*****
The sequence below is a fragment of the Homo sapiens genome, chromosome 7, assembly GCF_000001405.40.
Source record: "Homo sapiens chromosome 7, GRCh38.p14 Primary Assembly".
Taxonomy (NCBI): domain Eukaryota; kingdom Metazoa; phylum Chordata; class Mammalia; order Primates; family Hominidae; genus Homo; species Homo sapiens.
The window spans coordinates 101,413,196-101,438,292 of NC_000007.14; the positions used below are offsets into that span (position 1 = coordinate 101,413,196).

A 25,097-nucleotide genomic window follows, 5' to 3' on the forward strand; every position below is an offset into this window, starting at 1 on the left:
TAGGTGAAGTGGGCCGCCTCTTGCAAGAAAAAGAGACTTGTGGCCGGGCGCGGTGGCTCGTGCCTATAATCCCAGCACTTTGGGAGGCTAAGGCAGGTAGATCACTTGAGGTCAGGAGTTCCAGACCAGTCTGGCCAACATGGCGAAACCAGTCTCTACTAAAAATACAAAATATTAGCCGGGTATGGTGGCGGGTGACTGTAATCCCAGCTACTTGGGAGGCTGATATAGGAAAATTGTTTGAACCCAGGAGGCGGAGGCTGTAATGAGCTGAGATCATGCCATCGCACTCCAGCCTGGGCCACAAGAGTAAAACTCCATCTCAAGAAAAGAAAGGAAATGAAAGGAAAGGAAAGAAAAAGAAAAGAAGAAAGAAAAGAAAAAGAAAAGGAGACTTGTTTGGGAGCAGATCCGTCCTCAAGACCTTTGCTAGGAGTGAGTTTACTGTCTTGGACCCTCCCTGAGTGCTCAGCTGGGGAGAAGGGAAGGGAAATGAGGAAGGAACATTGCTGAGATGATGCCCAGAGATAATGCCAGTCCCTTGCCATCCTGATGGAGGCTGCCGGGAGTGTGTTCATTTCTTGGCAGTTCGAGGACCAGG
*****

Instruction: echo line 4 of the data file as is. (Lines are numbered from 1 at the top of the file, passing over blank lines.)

The window spans coordinates 101,413,196-101,438,292 of NC_000007.14; the positions used below are offsets into that span (position 1 = coordinate 101,413,196).